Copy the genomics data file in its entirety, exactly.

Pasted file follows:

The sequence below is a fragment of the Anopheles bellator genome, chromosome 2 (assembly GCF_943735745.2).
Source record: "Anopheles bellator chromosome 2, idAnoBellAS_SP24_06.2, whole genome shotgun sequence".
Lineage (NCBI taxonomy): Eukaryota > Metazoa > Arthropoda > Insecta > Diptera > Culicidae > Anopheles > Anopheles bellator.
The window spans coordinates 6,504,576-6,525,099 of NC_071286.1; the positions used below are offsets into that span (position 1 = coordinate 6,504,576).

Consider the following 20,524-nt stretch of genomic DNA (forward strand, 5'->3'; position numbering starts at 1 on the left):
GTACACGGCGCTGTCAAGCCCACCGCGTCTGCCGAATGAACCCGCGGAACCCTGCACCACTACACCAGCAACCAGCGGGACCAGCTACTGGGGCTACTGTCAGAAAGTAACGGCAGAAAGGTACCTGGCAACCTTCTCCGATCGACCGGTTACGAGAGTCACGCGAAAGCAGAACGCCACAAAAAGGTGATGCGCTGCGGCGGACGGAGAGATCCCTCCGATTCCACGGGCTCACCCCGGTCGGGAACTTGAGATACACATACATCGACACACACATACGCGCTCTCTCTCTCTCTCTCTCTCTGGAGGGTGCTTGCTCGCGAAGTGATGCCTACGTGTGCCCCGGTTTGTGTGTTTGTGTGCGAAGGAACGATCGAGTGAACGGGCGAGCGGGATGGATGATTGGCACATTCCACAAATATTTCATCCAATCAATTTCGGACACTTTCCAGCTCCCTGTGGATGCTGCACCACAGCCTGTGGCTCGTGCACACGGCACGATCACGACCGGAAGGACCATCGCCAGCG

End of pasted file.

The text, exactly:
The sequence below is a fragment of the Anopheles bellator genome, chromosome 2 (assembly GCF_943735745.2).
Source record: "Anopheles bellator chromosome 2, idAnoBellAS_SP24_06.2, whole genome shotgun sequence".
Lineage (NCBI taxonomy): Eukaryota > Metazoa > Arthropoda > Insecta > Diptera > Culicidae > Anopheles > Anopheles bellator.
The window spans coordinates 6,504,576-6,525,099 of NC_071286.1; the positions used below are offsets into that span (position 1 = coordinate 6,504,576).

Consider the following 20,524-nt stretch of genomic DNA (forward strand, 5'->3'; position numbering starts at 1 on the left):
GTACACGGCGCTGTCAAGCCCACCGCGTCTGCCGAATGAACCCGCGGAACCCTGCACCACTACACCAGCAACCAGCGGGACCAGCTACTGGGGCTACTGTCAGAAAGTAACGGCAGAAAGGTACCTGGCAACCTTCTCCGATCGACCGGTTACGAGAGTCACGCGAAAGCAGAACGCCACAAAAAGGTGATGCGCTGCGGCGGACGGAGAGATCCCTCCGATTCCACGGGCTCACCCCGGTCGGGAACTTGAGATACACATACATCGACACACACATACGCGCTCTCTCTCTCTCTCTCTCTCTGGAGGGTGCTTGCTCGCGAAGTGATGCCTACGTGTGCCCCGGTTTGTGTGTTTGTGTGCGAAGGAACGATCGAGTGAACGGGCGAGCGGGATGGATGATTGGCACATTCCACAAATATTTCATCCAATCAATTTCGGACACTTTCCAGCTCCCTGTGGATGCTGCACCACAGCCTGTGGCTCGTGCACACGGCACGATCACGACCGGAAGGACCATCGCCAGCG